$plugins = array();
 
  $plugins['my_reaction_plugin'] = array(
    'handler' => array(
      'path' => drupal_get_path('module', 'my_reaction') . '/plugins/context',
      'file' => 'my_reaction_plugin.inc',
      'class' => 'my_reaction_plugin',
      'parent' => 'context_reaction',
    ),
  );
 
  return $plugins;
}
 
/**
 * Implementation of hook_context_page_reaction().
 */
function my_reaction_context_page_reaction() {
  if ($plugin = context_get_plugin('reaction', 'my_reaction')) {
    $plugin->execute();
  }
}


Alright, the first two things that happen are hook_ctools_plugin_api() and hook_ctools_plugin_directory(). Those hooks are just letting Drupal know of the API version to use as well as where the plugins will be stored. Next we have hook_context_registry(), which defines the reaction and also associates it to the plugin called my_reaction_plugin. This is followed to a call to hook_context_plugins() which defines the plugin called my_reaction_plugin.

The last thing that happens in the module file is the definition of hook_context_page_reaction(). This hook is loading the custom reaction plugin and calls its execute() method. More on that later. Now we need to write the code for the plugin itself. The class definition of the my_reaction_plugin will extend context_reaction and will only have a few methods. Again, I will discuss the individual parts after the code itself.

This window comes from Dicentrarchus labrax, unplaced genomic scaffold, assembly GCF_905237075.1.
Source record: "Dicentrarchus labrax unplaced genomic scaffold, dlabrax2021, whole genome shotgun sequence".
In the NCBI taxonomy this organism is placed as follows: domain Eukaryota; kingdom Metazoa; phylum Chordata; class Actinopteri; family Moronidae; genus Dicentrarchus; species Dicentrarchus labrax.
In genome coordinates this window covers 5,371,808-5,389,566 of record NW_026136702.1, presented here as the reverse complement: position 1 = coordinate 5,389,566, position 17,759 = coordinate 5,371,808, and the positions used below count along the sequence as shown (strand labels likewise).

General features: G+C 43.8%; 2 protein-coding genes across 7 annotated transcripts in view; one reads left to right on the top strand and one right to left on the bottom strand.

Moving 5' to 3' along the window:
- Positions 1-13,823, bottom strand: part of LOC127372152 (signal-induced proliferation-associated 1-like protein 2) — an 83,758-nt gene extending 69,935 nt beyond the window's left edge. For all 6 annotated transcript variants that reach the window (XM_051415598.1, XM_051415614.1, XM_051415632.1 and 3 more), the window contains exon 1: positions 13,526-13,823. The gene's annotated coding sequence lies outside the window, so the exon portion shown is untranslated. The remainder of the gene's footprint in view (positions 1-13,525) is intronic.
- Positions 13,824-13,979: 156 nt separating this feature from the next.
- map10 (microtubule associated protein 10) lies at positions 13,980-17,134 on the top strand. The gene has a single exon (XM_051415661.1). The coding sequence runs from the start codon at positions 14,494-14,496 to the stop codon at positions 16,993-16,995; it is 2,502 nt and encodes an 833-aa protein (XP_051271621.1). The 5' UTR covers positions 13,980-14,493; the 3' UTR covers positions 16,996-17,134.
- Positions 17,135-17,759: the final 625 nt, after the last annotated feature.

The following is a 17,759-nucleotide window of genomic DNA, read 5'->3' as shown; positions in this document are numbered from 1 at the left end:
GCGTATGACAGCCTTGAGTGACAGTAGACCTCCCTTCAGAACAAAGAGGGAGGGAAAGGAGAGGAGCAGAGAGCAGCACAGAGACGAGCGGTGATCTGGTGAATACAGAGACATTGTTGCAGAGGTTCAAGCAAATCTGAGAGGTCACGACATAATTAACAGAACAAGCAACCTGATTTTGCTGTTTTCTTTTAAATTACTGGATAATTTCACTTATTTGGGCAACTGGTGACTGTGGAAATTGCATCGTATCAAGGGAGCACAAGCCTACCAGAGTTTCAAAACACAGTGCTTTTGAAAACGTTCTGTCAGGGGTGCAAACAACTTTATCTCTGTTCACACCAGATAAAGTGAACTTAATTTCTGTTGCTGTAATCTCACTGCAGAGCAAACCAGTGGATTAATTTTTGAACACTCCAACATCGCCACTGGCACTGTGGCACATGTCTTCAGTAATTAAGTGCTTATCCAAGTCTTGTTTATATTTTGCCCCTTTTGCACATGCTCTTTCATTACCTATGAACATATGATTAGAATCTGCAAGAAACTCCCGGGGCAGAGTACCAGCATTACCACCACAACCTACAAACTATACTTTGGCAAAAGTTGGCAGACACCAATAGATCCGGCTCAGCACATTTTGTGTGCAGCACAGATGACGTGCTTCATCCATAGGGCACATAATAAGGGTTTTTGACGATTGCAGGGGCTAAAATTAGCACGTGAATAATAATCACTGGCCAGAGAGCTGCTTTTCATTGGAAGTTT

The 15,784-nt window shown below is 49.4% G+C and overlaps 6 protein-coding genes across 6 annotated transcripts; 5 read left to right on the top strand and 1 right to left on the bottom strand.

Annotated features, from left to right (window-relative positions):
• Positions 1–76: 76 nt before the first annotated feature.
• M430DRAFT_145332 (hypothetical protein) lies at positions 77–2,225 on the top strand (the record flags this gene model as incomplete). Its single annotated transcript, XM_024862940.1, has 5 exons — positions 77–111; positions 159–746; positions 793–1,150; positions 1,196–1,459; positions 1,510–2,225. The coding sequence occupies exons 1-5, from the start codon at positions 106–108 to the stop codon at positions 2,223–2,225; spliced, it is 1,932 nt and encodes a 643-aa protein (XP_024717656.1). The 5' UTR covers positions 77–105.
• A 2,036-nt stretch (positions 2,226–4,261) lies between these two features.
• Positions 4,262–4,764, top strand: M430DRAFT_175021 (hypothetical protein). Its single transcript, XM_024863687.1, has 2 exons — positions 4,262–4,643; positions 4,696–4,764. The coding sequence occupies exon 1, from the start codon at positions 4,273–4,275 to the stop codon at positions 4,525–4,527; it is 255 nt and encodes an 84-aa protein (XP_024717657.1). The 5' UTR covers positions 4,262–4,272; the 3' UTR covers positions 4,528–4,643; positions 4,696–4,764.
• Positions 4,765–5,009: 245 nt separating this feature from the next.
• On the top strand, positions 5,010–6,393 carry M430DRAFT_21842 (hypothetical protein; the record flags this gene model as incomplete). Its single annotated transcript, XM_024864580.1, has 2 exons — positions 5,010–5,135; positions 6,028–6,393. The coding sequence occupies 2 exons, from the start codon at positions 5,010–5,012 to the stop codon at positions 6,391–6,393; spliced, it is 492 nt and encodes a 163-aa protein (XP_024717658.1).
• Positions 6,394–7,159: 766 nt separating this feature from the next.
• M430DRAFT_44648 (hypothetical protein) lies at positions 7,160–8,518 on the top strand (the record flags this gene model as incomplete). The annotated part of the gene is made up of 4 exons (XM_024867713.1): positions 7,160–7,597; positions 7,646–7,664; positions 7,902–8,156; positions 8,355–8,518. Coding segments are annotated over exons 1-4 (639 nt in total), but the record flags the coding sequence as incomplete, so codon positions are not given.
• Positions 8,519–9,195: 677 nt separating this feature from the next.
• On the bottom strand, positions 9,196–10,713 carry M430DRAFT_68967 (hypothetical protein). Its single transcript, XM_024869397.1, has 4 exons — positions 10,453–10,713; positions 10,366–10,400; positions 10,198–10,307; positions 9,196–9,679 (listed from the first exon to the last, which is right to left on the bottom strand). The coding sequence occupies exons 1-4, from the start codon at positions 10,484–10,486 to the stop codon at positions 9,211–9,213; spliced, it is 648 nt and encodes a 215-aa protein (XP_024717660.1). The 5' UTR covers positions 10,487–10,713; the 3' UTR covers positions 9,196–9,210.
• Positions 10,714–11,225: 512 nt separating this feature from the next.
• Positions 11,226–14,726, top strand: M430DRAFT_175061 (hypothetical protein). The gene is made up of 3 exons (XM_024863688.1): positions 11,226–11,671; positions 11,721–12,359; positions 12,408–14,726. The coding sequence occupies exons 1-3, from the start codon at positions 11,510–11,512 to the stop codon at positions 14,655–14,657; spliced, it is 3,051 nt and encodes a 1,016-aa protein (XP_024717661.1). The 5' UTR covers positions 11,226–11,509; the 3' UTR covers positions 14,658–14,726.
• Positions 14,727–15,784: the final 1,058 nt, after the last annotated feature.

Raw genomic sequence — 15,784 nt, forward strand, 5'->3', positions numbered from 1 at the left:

my_reaction/plugins/context/my_reaction_plugin.inc
<?php
/**
 * @file
 * Extends class context_reaction for my_reaction.
 */
 
/**
 * Exposes My Reaction as a reaction in Context.
 */
class my_reaction_plugin extends context_reaction {
 
  /**
   * Provides the options form.
   */
  function options_form($context) {
    // NOTE: The context module will not save a reaction to a context unless it
    // provides some sort of option. I'm opting to use a value type here as it
    // will not render anything on screen.
 
    $form = array();
 
    $form['enabled'] = array(
      '#type' => 'value',